Providing Culturally Sensitive and Appropriate FDR for CALD Families

My name is Mollie and I am an Arts/Law Student majoring in sociology. I chose to participate in the Dispute Resolution unit because I was interested in learning more about ADR techniques and the pros and cons of an alternative to the court system. I chose to focus my blog on CALD families because I wanted to understand how a minority group within Australia experiences FDR and what can be done to improve access and experience.

Felix Astoram

People from culturally and linguistically diverse(‘CALD’)  backgrounds are not accessing family dispute resolution(‘FDR’) services at a rate proportionate to their presence in Australia.[1] The research suggests that CALD communities are concerned that FDR services would not be culturally appropriate or sensitive to their disputes. My paper explores the challenges and opportunities for Family Dispute Resolution Practitioners (‘FDRP’) in ensuring that FDR is culturally sensitive and appropriate.

Throughout my research I found that FDRP’s could benefit from a uniform approach to culturally sensitive FDR directed from the Government.[2] I also found that FDRP’s could benefit from engaging in a reflexive practice. This would help them to continually challenge review and assess how they are providing FDR services to CALD families. [3]

Finally, I found that gender roles were a common reason why CALD communities felt that FDRP’s would not be culturally appropriate or sensitive.[4] Rather for many CALD communities, respected older family members of community leaders are often approached first to help resolve family disputes.[5] Even to the extent that they sometimes engage in helping divide up assets. I found that there was some anecdotal support for including these older respected family members or community leaders in the FDR process.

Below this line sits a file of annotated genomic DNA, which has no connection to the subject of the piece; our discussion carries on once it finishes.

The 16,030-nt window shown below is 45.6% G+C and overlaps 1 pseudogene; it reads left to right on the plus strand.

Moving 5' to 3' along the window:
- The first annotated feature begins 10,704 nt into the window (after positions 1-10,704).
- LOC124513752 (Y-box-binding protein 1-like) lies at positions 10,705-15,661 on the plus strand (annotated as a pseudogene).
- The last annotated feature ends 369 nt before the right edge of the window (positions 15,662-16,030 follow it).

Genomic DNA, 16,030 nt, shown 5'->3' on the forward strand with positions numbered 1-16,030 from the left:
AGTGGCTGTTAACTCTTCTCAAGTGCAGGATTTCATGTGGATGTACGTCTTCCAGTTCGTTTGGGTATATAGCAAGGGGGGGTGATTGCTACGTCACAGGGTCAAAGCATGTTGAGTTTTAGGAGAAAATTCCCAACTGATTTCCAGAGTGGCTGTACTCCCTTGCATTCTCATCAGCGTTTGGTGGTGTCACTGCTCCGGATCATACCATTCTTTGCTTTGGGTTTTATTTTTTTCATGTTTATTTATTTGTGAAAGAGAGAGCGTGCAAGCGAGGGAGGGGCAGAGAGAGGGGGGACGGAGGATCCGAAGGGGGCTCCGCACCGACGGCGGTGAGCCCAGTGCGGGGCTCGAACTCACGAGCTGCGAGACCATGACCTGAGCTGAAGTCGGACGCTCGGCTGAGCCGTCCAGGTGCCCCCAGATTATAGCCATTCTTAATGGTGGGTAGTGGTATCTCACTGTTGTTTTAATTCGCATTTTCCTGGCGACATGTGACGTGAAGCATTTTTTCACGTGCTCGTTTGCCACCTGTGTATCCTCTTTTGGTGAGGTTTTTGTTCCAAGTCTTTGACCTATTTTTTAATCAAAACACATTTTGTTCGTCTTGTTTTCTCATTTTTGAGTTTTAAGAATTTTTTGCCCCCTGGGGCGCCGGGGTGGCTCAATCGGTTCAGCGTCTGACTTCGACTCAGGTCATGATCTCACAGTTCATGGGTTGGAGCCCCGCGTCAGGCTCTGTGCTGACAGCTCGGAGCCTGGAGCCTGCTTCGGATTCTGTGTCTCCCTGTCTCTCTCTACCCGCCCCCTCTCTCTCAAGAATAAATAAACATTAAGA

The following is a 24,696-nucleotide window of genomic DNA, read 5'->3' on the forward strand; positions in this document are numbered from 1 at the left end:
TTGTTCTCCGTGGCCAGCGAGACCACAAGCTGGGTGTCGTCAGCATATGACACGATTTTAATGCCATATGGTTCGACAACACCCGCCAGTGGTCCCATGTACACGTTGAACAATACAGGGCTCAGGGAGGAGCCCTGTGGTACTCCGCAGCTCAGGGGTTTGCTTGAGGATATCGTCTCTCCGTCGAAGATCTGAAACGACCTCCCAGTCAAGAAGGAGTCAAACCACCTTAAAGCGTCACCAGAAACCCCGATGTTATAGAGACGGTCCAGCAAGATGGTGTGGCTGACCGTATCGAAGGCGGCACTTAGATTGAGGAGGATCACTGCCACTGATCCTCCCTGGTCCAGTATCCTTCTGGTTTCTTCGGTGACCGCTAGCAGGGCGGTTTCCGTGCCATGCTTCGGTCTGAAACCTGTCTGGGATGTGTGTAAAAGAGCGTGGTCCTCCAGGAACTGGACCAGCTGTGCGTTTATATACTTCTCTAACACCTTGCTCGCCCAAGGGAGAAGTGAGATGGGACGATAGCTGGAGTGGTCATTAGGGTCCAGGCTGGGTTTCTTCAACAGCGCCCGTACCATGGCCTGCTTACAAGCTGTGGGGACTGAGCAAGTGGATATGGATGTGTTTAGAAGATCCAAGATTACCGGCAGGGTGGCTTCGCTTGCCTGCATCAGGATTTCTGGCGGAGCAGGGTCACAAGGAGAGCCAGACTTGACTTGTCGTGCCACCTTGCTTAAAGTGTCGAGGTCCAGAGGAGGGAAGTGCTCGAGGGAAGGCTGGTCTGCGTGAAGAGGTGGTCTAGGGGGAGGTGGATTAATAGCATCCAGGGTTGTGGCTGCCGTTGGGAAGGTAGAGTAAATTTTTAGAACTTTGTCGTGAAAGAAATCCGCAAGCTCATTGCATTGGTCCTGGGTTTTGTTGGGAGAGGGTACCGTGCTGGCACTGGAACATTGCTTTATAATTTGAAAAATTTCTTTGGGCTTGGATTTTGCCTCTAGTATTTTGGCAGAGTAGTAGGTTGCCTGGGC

[1] Susan Armstrong, Enhancing access to family dispute resolution for families from culturally and linguistically diverse backgrounds (AFRC Briefing No.18 November 2010) 23;

[2] M. Dimopoulos, ‘Mediating difference: Utilising cross-cultural training skills to work more effectively with diverse groups’ in Toom Fisher (ed), Fourth national mediation conference proceedings (Melbourne: School of Law and Legal Studies, La Trobe University 1998); Australian Law Reform Commission, Family violence – A National Legal Response (ALRC Report No 14, November 2010).

[3] Susan Armstrong, ‘Developing Culturally Reflexive Practice in Family Dispute Resolution’ (2012) 22 Australasian Dispute Resolution Journal 30, 38-40.

[4] Lola Akin Ojelabi, Tom Fisher, Helen Cleak, Alikka Vernon and Nikola Balvin, ‘A cultural assessment of family dispute resolution: findings about access, retention and outcomes from the evaluation of a family relationship centre’ (2012) 18(1) Journal of Family Studies 76, 79.

[5] Ghena Krayem and Farrah Ahmed, Islamic Community Processes In Australia: An Introduction.

This entry was posted in Dispute resolution by Dr Olivia Rundle. Bookmark the permalink.

About Dr Olivia Rundle

Dr Rundle is a senior lecturer at the Faculty of Law, University of Tasmania. She has worked as a nationally accredited mediator and a Family Dispute Resolution Practitioner. Dr Rundle is especially interested in the role of lawyers in dispute resolution processes and the policy environment that positively encourages lawyers to engage with dispute resolution. She teaches and researches in broad areas of Dispute Resolution, Civil Procedure and Family Law.

1 thought on “Providing Culturally Sensitive and Appropriate FDR for CALD Families

  1. Pingback: 2020… | The Australian Dispute Resolution Research Network

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